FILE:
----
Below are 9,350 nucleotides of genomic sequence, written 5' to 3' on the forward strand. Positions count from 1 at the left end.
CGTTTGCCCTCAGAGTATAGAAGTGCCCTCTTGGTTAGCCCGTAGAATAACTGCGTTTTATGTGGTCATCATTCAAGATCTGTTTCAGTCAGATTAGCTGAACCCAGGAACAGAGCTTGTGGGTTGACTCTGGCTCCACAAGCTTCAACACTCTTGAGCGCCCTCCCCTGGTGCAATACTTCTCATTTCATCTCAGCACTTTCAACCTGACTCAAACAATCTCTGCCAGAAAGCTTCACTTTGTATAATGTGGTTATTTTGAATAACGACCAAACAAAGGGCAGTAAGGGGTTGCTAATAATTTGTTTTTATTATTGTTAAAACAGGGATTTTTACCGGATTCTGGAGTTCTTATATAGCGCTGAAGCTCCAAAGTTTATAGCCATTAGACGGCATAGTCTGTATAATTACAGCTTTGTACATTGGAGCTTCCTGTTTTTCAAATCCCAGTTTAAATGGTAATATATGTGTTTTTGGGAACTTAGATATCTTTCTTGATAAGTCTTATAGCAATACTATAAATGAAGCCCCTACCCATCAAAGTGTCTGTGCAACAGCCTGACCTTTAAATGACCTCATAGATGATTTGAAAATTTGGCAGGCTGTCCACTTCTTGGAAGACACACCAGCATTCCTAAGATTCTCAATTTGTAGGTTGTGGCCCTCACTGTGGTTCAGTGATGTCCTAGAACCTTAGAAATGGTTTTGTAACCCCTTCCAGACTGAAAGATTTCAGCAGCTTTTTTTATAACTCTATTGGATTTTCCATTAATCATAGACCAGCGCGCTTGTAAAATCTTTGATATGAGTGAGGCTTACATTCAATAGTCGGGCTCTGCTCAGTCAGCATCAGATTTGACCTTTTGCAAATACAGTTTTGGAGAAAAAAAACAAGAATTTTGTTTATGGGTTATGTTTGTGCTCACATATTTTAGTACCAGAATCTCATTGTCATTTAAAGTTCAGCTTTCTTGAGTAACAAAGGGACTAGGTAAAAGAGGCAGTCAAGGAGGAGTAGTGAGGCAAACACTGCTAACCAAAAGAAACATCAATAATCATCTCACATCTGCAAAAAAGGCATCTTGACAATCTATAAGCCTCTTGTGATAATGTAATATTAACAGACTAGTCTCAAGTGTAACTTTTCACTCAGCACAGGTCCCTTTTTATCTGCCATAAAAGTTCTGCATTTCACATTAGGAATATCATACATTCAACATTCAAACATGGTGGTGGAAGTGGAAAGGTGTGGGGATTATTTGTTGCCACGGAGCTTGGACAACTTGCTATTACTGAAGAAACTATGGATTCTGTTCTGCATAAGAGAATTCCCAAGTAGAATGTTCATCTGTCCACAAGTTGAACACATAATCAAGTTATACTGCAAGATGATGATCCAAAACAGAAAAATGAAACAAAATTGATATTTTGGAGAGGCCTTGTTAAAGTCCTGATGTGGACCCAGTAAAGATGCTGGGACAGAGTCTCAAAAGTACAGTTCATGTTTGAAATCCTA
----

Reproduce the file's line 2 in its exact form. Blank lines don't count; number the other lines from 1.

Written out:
CGTTTGCCCTCAGAGTATAGAAGTGCCCTCTTGGTTAGCCCGTAGAATAACTGCGTTTTATGTGGTCATCATTCAAGATCTGTTTCAGTCAGATTAGCTGAACCCAGGAACAGAGCTTGTGGGTTGACTCTGGCTCCACAAGCTTCAACACTCTTGAGCGCCCTCCCCTGGTGCAATACTTCTCATTTCATCTCAGCACTTTCAACCTGACTCAAACAATCTCTGCCAGAAAGCTTCACTTTGTATAATGTGGTTATTTTGAATAACGACCAAACAAAGGGCAGTAAGGGGTTGCTAATAATTTGTTTTTATTATTGTTAAAACAGGGATTTTTACCGGATTCTGGAGTTCTTATATAGCGCTGAAGCTCCAAAGTTTATAGCCATTAGACGGCATAGTCTGTATAATTACAGCTTTGTACATTGGAGCTTCCTGTTTTTCAAATCCCAGTTTAAATGGTAATATATGTGTTTTTGGGAACTTAGATATCTTTCTTGATAAGTCTTATAGCAATACTATAAATGAAGCCCCTACCCATCAAAGTGTCTGTGCAACAGCCTGACCTTTAAATGACCTCATAGATGATTTGAAAATTTGGCAGGCTGTCCACTTCTTGGAAGACACACCAGCATTCCTAAGATTCTCAATTTGTAGGTTGTGGCCCTCACTGTGGTTCAGTGATGTCCTAGAACCTTAGAAATGGTTTTGTAACCCCTTCCAGACTGAAAGATTTCAGCAGCTTTTTTTATAACTCTATTGGATTTTCCATTAATCATAGACCAGCGCGCTTGTAAAATCTTTGATATGAGTGAGGCTTACATTCAATAGTCGGGCTCTGCTCAGTCAGCATCAGATTTGACCTTTTGCAAATACAGTTTTGGAGAAAAAAAACAAGAATTTTGTTTATGGGTTATGTTTGTGCTCACATATTTTAGTACCAGAATCTCATTGTCATTTAAAGTTCAGCTTTCTTGAGTAACAAAGGGACTAGGTAAAAGAGGCAGTCAAGGAGGAGTAGTGAGGCAAACACTGCTAACCAAAAGAAACATCAATAATCATCTCACATCTGCAAAAAAGGCATCTTGACAATCTATAAGCCTCTTGTGATAATGTAATATTAACAGACTAGTCTCAAGTGTAACTTTTCACTCAGCACAGGTCCCTTTTTATCTGCCATAAAAGTTCTGCATTTCACATTAGGAATATCATACATTCAACATTCAAACATGGTGGTGGAAGTGGAAAGGTGTGGGGATTATTTGTTGCCACGGAGCTTGGACAACTTGCTATTACTGAAGAAACTATGGATTCTGTTCTGCATAAGAGAATTCCCAAGTAGAATGTTCATCTGTCCACAAGTTGAACACATAATCAAGTTATACTGCAAGATGATGATCCAAAACAGAAAAATGAAACAAAATTGATATTTTGGAGAGGCCTTGTTAAAGTCCTGATGTGGACCCAGTAAAGATGCTGGGACAGAGTCTCAAAAGTACAGTTCATGTTTGAAATCCTA